}

Output:

Document inserted with ID: ObjectID("6333107dd0edee77528fcaf8")

Noted that:

  • The database and the collection will automatically created if not existed.
  • The _id field is automatically added to each document
  • BSON is a binary serialization format used to store documents and make remote procedure calls in MongoDB. The BSON specification is located at bsonspec.org

We can verify the same using mongo client on the terminal:

Golang MongoDB Tutorial with Examples

 

For multiple documents insert, you can change the code to:

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package main

import (
	"context"
	"fmt"

	"go.mongodb.org/mongo-driver/bson"
	"go.mongodb.org/mongo-driver/mongo"
	"go.mongodb.org/mongo-driver/mongo/options"
)

func main() {

	// Define the mongodb client URL
	var uri = "mongodb://localhost:27017"

	// Establish the connection
	client, err := mongo.Connect(context.TODO(), options.Client().ApplyURI(uri))
	if err != nil {
		panic(err)
	}

	// Create go routine to defer the closure
	defer func() {
		if err = client.Disconnect(context.TODO()); err != nil {
			panic(err)
		}
	}()

	coll := client.Database("Employee").Collection("scoreCollection")
	docs := []interface{}{
		bson.D{{"name", "Alley"}, {"score", 7.5}},
		bson.D{{"name", "Bob"}, {"score", 8.5}},
		bson.D{{"name", "Carry"}, {"score", 6.8}},
		bson.D{{"name", "Daniel"}, {"score", 5.5}},
		bson.D{{"name", "Danish"}, {"score", 4.8}},
		bson.D{{"name", "Era"}, {"score", 9.2}},
		bson.D{{"name", "Hush"}, {"score", 10}},
		bson.D{{"name", "Halley"}, {"score", 3.6}},
		bson.D{{"name", "John"}, {"score", 7.5}},
	}

	// insertMany
	result, err := coll.InsertMany(context.TODO(), docs)
	if err != nil {
		panic(err)
	}
	// end insertMany

	// When you run this file, it should print:
	// Document inserted with ID: ObjectID("...")
	for _, id := range result.InsertedIDs {
		fmt.Printf("\t%s\n", id)
	}

}

Output:

# go run main.go 
        ObjectID("6336d3f9fe33297da558df91")
        ObjectID("6336d3f9fe33297da558df92")
        ObjectID("6336d3f9fe33297da558df93")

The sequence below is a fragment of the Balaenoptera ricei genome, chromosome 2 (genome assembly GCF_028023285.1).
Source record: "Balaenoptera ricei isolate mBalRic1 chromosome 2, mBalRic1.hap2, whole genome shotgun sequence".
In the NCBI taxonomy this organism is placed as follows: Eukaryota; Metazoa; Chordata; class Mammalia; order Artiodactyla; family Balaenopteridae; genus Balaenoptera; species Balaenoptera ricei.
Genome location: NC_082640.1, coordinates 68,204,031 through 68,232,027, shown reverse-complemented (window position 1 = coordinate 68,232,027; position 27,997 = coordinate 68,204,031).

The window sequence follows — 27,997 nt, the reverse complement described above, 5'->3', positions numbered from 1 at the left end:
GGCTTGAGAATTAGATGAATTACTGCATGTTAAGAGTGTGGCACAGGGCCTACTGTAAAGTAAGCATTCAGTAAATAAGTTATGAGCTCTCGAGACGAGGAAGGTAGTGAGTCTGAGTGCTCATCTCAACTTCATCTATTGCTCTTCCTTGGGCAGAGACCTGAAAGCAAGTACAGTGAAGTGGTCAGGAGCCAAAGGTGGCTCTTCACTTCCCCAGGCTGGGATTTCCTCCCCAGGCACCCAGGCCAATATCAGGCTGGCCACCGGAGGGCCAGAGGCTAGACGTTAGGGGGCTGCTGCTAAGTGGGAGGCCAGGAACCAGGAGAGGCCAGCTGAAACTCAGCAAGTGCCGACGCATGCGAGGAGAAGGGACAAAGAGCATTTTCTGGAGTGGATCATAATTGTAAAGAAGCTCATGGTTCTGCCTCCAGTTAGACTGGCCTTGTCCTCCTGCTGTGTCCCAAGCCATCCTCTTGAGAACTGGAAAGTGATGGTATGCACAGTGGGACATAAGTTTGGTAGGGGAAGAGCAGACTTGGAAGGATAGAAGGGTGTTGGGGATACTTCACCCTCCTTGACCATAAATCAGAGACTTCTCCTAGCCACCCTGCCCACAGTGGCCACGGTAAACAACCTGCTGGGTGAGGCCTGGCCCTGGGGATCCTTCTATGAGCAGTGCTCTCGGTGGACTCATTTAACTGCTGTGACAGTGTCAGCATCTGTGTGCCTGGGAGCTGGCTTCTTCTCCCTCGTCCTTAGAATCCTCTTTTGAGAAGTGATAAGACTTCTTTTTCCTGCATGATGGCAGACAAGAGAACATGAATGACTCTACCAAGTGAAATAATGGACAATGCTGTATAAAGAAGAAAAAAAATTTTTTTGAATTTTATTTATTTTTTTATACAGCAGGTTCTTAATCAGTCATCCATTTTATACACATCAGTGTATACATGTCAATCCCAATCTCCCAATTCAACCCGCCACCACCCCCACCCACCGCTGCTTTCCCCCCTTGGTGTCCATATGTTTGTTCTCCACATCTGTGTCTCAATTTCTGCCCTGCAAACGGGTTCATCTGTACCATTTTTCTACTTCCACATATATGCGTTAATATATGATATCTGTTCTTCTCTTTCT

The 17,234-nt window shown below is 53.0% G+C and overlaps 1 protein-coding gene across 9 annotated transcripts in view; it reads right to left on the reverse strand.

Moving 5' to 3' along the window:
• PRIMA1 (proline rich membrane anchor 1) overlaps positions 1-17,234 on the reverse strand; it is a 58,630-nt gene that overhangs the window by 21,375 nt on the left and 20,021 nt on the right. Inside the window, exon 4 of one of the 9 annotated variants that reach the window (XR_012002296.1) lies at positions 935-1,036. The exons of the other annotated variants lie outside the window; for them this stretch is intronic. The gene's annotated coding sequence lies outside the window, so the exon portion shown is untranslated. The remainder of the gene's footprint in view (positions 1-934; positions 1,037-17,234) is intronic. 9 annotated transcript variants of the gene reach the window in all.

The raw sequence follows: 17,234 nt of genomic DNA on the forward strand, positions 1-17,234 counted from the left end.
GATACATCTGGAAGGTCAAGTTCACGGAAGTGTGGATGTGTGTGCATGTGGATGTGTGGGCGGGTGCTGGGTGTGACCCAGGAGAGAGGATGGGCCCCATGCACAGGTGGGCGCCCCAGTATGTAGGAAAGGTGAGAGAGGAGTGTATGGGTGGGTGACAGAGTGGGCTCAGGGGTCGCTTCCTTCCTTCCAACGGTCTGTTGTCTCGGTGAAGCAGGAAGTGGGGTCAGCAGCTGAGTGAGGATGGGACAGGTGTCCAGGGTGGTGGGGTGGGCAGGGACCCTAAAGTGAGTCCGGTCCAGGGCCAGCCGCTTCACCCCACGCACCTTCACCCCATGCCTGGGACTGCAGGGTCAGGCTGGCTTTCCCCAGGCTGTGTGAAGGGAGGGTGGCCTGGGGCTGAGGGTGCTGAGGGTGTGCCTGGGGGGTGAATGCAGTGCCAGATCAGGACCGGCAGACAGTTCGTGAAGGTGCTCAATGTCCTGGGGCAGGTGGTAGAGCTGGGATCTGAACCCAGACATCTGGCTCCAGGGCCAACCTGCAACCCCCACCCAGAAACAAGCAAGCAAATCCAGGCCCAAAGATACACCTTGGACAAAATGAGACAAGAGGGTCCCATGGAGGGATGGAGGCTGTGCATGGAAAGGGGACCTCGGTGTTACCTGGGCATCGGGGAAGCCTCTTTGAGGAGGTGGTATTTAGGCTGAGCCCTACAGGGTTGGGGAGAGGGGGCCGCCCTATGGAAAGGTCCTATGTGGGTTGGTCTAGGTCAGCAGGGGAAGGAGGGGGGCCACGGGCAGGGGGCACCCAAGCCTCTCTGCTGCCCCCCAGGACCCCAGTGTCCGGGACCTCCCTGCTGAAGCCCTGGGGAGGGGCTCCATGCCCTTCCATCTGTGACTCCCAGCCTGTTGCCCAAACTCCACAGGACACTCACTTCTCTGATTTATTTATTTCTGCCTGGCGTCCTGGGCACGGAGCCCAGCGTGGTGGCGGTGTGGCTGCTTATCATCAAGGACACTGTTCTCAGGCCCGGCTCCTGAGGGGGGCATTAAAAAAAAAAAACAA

ObjectID("6336d3f9fe33297da558df94")
        ObjectID("6336d3f9fe33297da558df95")
        ObjectID("6336d3f9fe33297da558df96")
        ObjectID("6336d3f9fe33297da558df97")
        ObjectID("6336d3f9fe33297da558df98")
        ObjectID("6336d3f9fe33297da558df99")

We can verify the same inside the Employee db:

Golang MongoDB Tutorial with Examples

 

Here is an example of how to update a student's score. We first filter by name, then update score for that student:

	coll := client.Database("Employee").Collection("scoreCollection")
	studentName := "Alley"
	// filter by name
	filter := bson.D{{"name", studentName}}
	// set new score for that student
	update := bson.D{{"$set", bson.D{{"score", 5.6}}}}

	result, err := coll.UpdateOne(context.TODO(), filter, update)
	if err != nil {
		panic(err)
	}
	// end updateone

	// When you run this file for the first time, it should print:
	// Number of documents replaced: 1
	fmt.Printf("Documents updated: %v\n", result.ModifiedCount)

Output:

Documents updated: 1

If the score is unchanged or the student is not in collection, the output will be:

Documents updated: 0

We can verify the same on our DB:

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Golang MongoDB Tutorial with Examples

 

I will demonstrate how to create a new "type" field with value "bad" for all students with score <= 7.5

	filter := bson.D{{"score", bson.D{{"$lte", 7.5}}}}
	update := bson.D{{"$set", bson.D{{"type", "bad"}}}}

	// update Many
	result, err := coll.UpdateMany(context.TODO(), filter, update)
	if err != nil {
		panic(err)
	}
	// end update Many

	// When you run this file for the first time, it should print:
	// Number of documents replaced:
	fmt.Printf("Documents updated: %v\n", result.ModifiedCount)

Output:

Documents updated: 6

We can check the collection after updated:

Golang MongoDB Tutorial with Examples